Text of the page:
all the marketing, organizing, sales, and have all the product
expenses, then Commissions may be your best bet. Commissions downside
may be the up and down income and getting to the "front of
the book". Medium risk with medium reward.
your goal is to make a good wage week in and week out, have the
time to do the best job possible, learn more and help others to
learn more too, then consider the Salary / Hourly concept. Your
wages are secure, with team bonuses you can make more money than
by yourself, by helping others to achieve their best level of
expertise. This choice would also be the most likely to have benefits
and holidays. Salary / Hourly has the most security.
Archaic (Owners Point of View)
you visit a Hospital are the Nurses paid on commission? If you
were an Electrical Contractor would you consider paying Electricians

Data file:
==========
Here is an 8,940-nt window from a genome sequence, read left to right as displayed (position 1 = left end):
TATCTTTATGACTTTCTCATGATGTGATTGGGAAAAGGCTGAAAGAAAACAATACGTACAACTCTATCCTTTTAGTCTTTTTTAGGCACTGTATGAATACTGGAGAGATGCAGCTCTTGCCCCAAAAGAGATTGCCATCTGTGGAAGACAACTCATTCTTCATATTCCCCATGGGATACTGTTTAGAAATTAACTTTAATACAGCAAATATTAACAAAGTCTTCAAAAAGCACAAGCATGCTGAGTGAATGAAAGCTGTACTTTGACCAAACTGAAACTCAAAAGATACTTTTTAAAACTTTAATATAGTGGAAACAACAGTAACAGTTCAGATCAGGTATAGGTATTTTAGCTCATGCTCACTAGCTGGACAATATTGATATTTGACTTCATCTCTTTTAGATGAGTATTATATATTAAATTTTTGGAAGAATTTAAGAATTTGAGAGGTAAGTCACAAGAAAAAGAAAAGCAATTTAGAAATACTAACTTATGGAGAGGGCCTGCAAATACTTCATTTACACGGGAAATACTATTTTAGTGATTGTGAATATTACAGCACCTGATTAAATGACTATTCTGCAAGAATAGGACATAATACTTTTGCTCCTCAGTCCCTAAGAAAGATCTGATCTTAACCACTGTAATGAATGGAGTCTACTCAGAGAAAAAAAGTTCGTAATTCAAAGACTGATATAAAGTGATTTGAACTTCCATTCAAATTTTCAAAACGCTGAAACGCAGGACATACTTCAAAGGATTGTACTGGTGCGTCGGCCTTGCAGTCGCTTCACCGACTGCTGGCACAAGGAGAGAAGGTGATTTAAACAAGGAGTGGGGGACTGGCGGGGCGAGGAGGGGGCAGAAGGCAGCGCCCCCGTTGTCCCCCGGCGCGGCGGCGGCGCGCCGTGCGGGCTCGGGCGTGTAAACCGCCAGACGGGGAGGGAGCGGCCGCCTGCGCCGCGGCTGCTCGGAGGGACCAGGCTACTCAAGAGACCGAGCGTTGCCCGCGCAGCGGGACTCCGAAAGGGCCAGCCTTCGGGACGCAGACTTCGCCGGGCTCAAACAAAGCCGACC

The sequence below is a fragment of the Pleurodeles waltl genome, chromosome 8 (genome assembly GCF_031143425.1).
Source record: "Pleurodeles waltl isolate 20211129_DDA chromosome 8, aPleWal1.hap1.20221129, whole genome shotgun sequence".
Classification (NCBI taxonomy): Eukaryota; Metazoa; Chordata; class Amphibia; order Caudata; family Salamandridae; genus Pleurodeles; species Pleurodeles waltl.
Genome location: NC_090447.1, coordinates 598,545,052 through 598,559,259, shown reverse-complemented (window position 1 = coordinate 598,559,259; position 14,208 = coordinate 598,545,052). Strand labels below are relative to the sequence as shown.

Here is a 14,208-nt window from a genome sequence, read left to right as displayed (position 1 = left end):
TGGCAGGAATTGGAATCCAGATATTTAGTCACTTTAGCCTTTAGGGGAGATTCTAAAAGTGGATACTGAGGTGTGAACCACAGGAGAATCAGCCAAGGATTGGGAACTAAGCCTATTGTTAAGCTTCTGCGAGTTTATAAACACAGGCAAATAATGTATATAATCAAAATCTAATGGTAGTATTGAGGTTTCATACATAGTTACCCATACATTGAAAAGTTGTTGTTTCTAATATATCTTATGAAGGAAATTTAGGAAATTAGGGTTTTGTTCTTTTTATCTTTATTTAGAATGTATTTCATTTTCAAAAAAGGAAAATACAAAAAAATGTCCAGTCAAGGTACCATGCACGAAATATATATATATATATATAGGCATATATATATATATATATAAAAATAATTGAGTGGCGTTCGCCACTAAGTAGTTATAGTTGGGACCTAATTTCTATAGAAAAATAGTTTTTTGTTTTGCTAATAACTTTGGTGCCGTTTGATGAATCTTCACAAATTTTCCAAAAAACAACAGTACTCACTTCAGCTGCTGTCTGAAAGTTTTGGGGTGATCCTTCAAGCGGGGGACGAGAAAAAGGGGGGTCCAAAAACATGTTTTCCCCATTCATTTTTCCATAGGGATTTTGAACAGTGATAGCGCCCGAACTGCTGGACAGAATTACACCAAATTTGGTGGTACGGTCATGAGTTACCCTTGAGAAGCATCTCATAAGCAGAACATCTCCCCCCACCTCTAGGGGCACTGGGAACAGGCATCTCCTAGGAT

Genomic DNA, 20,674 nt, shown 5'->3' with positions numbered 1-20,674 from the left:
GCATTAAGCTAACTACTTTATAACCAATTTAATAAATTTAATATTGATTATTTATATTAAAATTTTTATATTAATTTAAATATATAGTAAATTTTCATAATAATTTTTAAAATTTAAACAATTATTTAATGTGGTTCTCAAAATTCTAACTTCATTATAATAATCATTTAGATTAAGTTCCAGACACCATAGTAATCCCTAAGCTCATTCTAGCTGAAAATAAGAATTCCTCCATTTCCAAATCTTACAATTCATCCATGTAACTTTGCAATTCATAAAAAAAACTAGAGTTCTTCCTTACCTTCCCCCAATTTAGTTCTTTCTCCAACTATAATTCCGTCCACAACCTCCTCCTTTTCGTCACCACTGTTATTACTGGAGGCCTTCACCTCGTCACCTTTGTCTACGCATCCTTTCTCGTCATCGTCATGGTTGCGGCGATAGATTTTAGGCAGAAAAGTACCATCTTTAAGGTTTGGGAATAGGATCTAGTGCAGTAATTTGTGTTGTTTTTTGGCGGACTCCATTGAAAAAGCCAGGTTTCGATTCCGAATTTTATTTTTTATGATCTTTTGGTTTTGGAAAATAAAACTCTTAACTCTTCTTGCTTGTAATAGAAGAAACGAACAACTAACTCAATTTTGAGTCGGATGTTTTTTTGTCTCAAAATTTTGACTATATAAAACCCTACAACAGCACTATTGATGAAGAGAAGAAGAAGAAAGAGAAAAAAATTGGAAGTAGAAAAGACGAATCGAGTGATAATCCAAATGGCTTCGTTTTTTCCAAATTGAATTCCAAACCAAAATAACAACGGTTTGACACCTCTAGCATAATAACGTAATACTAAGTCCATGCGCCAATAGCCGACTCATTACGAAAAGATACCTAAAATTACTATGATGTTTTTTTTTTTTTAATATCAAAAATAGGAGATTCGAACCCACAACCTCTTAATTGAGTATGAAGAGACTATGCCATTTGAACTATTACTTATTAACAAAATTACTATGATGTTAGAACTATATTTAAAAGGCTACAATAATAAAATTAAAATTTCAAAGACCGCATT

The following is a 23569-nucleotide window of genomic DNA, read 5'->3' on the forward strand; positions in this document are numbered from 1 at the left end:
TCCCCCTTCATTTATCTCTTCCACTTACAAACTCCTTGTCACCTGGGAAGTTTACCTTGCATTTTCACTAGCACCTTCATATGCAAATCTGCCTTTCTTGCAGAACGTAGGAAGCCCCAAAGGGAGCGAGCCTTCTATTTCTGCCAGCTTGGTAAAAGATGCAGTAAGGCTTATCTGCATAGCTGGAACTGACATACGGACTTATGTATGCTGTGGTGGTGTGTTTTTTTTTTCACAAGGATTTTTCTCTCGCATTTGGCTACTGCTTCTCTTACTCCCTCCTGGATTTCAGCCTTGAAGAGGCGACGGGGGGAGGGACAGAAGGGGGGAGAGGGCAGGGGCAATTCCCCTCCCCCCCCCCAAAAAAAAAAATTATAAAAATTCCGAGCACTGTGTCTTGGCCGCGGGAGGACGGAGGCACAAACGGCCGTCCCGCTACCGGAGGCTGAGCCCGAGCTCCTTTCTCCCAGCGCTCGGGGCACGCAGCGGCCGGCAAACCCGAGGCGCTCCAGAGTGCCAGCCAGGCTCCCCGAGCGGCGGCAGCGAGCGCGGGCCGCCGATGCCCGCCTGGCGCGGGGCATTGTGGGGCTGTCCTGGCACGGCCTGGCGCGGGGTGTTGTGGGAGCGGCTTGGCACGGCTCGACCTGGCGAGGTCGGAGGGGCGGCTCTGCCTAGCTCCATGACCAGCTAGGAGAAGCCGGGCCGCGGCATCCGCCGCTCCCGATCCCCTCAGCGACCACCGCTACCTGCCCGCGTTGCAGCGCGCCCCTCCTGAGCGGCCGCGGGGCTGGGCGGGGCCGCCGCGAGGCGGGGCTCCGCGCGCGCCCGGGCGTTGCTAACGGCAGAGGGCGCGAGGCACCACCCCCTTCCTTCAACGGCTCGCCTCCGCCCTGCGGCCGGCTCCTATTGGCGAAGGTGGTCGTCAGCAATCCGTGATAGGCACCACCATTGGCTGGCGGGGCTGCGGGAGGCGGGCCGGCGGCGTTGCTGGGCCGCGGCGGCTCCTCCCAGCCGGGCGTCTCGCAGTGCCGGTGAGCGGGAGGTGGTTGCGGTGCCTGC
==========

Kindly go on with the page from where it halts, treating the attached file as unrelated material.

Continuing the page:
by commission? Are Grocery Clerks paid a percent of what passes
through their cash register? Of course not! In the real world
workers, technicians even engineers get paid a salary or an hourly
wage. Even "Piece Work" for factory workers is an old
idea. It is primarily "Sales People" that get paid by
commission and Owners get to pay all the bills and keep what's
then do we pay in this archaic fashion? Is it a throwback to the
ye old barber shop days? Is it that we don't have confidence in
ourselves to fill the appointment book? Is the lack of teamwork
worth it? Are we spending good marketing dollars to build up a
Providers clientele, and worried that it might walk out the door
with the Provider? Are we avoiding training because we are afraid